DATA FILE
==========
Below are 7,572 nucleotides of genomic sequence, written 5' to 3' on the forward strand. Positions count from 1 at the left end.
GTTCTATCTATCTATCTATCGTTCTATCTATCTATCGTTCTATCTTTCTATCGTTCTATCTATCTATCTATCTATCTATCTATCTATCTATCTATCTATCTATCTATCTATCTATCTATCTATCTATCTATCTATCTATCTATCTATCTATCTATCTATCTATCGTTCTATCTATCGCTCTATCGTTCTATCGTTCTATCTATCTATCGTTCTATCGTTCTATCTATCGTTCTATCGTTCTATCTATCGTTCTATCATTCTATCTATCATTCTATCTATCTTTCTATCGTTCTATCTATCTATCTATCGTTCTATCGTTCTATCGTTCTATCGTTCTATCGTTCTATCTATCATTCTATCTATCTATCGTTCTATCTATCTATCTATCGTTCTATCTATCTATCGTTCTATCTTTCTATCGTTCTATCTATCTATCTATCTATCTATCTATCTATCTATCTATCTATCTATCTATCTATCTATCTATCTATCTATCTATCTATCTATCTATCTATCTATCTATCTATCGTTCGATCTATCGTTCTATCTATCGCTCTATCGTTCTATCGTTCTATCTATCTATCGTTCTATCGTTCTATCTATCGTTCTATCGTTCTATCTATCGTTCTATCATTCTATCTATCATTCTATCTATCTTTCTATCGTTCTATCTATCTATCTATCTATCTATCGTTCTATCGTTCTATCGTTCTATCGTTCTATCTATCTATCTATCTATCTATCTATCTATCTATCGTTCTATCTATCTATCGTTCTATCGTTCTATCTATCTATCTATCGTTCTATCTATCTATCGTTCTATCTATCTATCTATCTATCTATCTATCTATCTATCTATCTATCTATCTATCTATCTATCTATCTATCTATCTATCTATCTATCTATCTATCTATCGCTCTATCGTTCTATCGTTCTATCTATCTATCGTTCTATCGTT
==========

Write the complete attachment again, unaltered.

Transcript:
Below are 7,572 nucleotides of genomic sequence, written 5' to 3' on the forward strand. Positions count from 1 at the left end.
GTTCTATCTATCTATCTATCGTTCTATCTATCTATCGTTCTATCTTTCTATCGTTCTATCTATCTATCTATCTATCTATCTATCTATCTATCTATCTATCTATCTATCTATCTATCTATCTATCTATCTATCTATCTATCTATCTATCTATCTATCTATCTATCGTTCTATCTATCGCTCTATCGTTCTATCGTTCTATCTATCTATCGTTCTATCGTTCTATCTATCGTTCTATCGTTCTATCTATCGTTCTATCATTCTATCTATCATTCTATCTATCTTTCTATCGTTCTATCTATCTATCTATCGTTCTATCGTTCTATCGTTCTATCGTTCTATCGTTCTATCTATCATTCTATCTATCTATCGTTCTATCTATCTATCTATCGTTCTATCTATCTATCGTTCTATCTTTCTATCGTTCTATCTATCTATCTATCTATCTATCTATCTATCTATCTATCTATCTATCTATCTATCTATCTATCTATCTATCTATCTATCTATCTATCTATCTATCTATCTATCGTTCGATCTATCGTTCTATCTATCGCTCTATCGTTCTATCGTTCTATCTATCTATCGTTCTATCGTTCTATCTATCGTTCTATCGTTCTATCTATCGTTCTATCATTCTATCTATCATTCTATCTATCTTTCTATCGTTCTATCTATCTATCTATCTATCTATCGTTCTATCGTTCTATCGTTCTATCGTTCTATCTATCTATCTATCTATCTATCTATCTATCTATCGTTCTATCTATCTATCGTTCTATCGTTCTATCTATCTATCTATCGTTCTATCTATCTATCGTTCTATCTATCTATCTATCTATCTATCTATCTATCTATCTATCTATCTATCTATCTATCTATCTATCTATCTATCTATCTATCTATCTATCTATCTATCGCTCTATCGTTCTATCGTTCTATCTATCTATCGTTCTATCGTT